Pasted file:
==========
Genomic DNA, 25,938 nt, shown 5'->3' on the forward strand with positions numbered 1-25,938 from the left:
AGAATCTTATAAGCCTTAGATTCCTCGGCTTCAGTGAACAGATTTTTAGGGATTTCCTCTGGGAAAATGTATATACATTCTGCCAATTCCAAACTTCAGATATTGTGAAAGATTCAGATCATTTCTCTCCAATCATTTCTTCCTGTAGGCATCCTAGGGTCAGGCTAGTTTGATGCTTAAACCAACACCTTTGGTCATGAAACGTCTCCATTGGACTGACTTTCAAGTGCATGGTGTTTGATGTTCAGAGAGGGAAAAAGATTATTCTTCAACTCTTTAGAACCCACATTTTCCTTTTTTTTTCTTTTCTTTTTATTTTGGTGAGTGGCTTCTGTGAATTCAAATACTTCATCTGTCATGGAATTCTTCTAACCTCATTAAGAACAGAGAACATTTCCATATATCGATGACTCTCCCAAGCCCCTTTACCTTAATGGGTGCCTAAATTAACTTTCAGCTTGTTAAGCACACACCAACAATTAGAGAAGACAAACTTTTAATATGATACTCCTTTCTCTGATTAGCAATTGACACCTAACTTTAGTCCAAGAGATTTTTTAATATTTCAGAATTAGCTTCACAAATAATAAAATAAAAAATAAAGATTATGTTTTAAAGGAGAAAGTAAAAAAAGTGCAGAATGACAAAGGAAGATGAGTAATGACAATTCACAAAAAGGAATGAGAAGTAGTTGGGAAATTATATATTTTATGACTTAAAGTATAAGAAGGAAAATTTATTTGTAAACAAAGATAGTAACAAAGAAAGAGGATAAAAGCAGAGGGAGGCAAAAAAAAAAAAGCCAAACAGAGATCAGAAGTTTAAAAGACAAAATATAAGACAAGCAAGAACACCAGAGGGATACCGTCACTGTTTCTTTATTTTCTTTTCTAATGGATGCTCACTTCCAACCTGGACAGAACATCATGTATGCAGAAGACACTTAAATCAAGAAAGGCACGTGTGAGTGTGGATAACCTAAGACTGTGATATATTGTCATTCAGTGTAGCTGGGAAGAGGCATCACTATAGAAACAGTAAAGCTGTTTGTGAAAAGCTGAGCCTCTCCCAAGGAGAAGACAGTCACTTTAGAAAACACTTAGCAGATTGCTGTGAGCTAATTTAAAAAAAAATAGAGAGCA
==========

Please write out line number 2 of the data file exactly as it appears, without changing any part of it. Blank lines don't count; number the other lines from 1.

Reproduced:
AGAATCTTATAAGCCTTAGATTCCTCGGCTTCAGTGAACAGATTTTTAGGGATTTCCTCTGGGAAAATGTATATACATTCTGCCAATTCCAAACTTCAGATATTGTGAAAGATTCAGATCATTTCTCTCCAATCATTTCTTCCTGTAGGCATCCTAGGGTCAGGCTAGTTTGATGCTTAAACCAACACCTTTGGTCATGAAACGTCTCCATTGGACTGACTTTCAAGTGCATGGTGTTTGATGTTCAGAGAGGGAAAAAGATTATTCTTCAACTCTTTAGAACCCACATTTTCCTTTTTTTTTCTTTTCTTTTTATTTTGGTGAGTGGCTTCTGTGAATTCAAATACTTCATCTGTCATGGAATTCTTCTAACCTCATTAAGAACAGAGAACATTTCCATATATCGATGACTCTCCCAAGCCCCTTTACCTTAATGGGTGCCTAAATTAACTTTCAGCTTGTTAAGCACACACCAACAATTAGAGAAGACAAACTTTTAATATGATACTCCTTTCTCTGATTAGCAATTGACACCTAACTTTAGTCCAAGAGATTTTTTAATATTTCAGAATTAGCTTCACAAATAATAAAATAAAAAATAAAGATTATGTTTTAAAGGAGAAAGTAAAAAAAGTGCAGAATGACAAAGGAAGATGAGTAATGACAATTCACAAAAAGGAATGAGAAGTAGTTGGGAAATTATATATTTTATGACTTAAAGTATAAGAAGGAAAATTTATTTGTAAACAAAGATAGTAACAAAGAAAGAGGATAAAAGCAGAGGGAGGCAAAAAAAAAAAAGCCAAACAGAGATCAGAAGTTTAAAAGACAAAATATAAGACAAGCAAGAACACCAGAGGGATACCGTCACTGTTTCTTTATTTTCTTTTCTAATGGATGCTCACTTCCAACCTGGACAGAACATCATGTATGCAGAAGACACTTAAATCAAGAAAGGCACGTGTGAGTGTGGATAACCTAAGACTGTGATATATTGTCATTCAGTGTAGCTGGGAAGAGGCATCACTATAGAAACAGTAAAGCTGTTTGTGAAAAGCTGAGCCTCTCCCAAGGAGAAGACAGTCACTTTAGAAAACACTTAGCAGATTGCTGTGAGCTAATTTAAAAAAAAATAGAGAGCA